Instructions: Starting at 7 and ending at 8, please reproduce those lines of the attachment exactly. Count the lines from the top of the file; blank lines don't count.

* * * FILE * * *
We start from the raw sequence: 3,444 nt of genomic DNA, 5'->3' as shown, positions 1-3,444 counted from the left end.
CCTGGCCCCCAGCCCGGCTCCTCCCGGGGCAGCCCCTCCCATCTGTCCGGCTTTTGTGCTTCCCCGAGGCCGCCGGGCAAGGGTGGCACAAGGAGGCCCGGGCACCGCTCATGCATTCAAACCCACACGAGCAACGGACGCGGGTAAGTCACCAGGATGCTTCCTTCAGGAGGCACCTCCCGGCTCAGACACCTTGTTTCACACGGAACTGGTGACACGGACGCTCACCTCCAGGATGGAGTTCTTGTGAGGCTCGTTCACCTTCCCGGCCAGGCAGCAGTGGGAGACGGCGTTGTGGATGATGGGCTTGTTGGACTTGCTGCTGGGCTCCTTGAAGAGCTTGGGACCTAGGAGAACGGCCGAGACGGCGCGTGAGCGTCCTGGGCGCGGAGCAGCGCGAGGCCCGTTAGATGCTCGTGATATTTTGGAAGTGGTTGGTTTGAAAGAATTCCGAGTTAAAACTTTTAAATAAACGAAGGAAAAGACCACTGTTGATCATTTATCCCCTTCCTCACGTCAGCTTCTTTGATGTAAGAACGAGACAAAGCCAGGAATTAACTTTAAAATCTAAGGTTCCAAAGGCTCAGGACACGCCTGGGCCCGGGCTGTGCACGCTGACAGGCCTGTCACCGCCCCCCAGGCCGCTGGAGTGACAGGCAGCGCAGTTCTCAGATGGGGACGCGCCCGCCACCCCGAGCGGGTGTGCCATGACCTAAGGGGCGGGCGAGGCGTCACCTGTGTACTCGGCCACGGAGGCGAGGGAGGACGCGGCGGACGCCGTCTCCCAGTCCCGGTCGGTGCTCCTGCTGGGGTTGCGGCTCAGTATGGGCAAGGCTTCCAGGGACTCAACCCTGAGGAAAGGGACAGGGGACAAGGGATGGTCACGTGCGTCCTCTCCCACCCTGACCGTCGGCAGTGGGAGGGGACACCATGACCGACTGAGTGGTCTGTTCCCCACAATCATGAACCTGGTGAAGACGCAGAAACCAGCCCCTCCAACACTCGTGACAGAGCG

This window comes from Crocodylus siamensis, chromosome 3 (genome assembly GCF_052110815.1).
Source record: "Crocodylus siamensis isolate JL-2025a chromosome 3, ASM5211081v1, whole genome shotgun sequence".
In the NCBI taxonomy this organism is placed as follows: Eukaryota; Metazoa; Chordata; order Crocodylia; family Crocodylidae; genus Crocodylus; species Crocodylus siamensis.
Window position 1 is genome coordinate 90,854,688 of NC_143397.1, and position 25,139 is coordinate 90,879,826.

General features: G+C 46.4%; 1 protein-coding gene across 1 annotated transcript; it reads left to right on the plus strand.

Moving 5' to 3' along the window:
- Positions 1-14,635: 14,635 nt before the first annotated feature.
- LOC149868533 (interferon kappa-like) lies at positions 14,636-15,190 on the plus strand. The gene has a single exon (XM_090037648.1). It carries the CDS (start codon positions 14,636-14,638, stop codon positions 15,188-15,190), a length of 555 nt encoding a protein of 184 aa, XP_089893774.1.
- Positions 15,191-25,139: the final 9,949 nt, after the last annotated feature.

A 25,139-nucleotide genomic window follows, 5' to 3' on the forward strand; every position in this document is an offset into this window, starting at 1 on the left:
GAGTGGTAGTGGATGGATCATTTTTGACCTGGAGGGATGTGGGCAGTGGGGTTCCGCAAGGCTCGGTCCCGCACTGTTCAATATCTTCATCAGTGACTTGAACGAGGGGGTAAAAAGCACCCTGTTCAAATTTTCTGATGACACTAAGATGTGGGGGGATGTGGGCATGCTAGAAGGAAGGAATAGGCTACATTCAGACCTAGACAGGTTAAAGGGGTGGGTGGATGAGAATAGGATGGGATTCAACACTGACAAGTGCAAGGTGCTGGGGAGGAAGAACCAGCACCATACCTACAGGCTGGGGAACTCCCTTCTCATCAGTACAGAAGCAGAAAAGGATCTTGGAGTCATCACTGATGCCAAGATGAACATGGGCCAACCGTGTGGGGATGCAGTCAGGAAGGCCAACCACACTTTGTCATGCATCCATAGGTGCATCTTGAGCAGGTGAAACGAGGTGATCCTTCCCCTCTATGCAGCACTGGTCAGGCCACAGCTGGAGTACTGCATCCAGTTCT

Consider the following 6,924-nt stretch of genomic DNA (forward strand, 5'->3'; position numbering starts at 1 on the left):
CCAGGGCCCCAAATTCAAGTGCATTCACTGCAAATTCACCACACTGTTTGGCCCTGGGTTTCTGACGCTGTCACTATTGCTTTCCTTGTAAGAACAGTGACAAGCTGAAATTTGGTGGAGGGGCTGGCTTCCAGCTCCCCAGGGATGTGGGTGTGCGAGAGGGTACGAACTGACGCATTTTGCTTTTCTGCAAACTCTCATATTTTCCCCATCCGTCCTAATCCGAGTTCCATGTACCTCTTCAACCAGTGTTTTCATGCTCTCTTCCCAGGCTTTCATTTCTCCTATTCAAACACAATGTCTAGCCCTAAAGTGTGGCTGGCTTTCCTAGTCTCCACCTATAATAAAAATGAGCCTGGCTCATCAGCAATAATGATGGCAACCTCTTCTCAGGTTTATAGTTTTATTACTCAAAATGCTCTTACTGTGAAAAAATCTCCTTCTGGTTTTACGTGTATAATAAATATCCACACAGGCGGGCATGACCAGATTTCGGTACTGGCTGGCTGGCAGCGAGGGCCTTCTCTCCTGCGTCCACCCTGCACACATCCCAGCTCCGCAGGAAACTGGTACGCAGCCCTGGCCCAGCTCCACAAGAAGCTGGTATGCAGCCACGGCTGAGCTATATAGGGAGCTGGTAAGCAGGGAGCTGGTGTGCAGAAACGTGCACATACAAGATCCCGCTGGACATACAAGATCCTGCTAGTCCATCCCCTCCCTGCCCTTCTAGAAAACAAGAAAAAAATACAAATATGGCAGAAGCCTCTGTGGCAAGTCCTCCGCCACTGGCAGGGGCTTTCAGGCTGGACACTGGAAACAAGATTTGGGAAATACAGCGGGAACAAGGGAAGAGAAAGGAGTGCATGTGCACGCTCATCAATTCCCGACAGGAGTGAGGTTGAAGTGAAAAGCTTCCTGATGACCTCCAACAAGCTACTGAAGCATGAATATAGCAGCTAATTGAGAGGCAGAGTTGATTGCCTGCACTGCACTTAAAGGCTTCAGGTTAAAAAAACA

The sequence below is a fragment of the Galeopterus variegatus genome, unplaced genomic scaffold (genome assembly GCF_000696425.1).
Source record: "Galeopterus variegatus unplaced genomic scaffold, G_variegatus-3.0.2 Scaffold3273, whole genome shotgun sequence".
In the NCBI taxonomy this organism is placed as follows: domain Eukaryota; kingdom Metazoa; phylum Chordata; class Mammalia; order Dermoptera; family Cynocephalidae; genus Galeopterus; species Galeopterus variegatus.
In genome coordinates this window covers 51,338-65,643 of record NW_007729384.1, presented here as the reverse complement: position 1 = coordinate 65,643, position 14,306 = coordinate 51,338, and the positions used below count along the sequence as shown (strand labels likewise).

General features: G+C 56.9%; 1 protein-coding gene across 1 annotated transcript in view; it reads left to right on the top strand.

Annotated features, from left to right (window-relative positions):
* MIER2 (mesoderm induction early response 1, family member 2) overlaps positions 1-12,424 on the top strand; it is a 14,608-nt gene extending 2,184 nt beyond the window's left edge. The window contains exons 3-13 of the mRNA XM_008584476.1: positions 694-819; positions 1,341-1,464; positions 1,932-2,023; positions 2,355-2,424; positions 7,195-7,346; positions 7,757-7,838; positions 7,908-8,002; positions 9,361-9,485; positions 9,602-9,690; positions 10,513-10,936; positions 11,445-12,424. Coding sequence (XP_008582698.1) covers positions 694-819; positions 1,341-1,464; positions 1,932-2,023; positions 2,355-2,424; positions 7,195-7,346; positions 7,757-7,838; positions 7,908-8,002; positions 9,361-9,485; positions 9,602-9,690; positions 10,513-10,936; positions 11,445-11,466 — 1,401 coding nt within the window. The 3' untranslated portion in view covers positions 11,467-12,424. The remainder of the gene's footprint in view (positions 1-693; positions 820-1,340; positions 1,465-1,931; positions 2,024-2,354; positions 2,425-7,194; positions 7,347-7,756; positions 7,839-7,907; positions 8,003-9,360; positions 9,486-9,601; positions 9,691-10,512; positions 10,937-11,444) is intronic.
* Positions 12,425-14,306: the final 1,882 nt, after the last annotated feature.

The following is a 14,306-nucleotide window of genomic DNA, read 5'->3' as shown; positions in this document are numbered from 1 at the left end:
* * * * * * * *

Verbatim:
General features: G+C 46.4%; 1 protein-coding gene across 1 annotated transcript; it reads left to right on the plus strand.

Moving 5' to 3' along the window: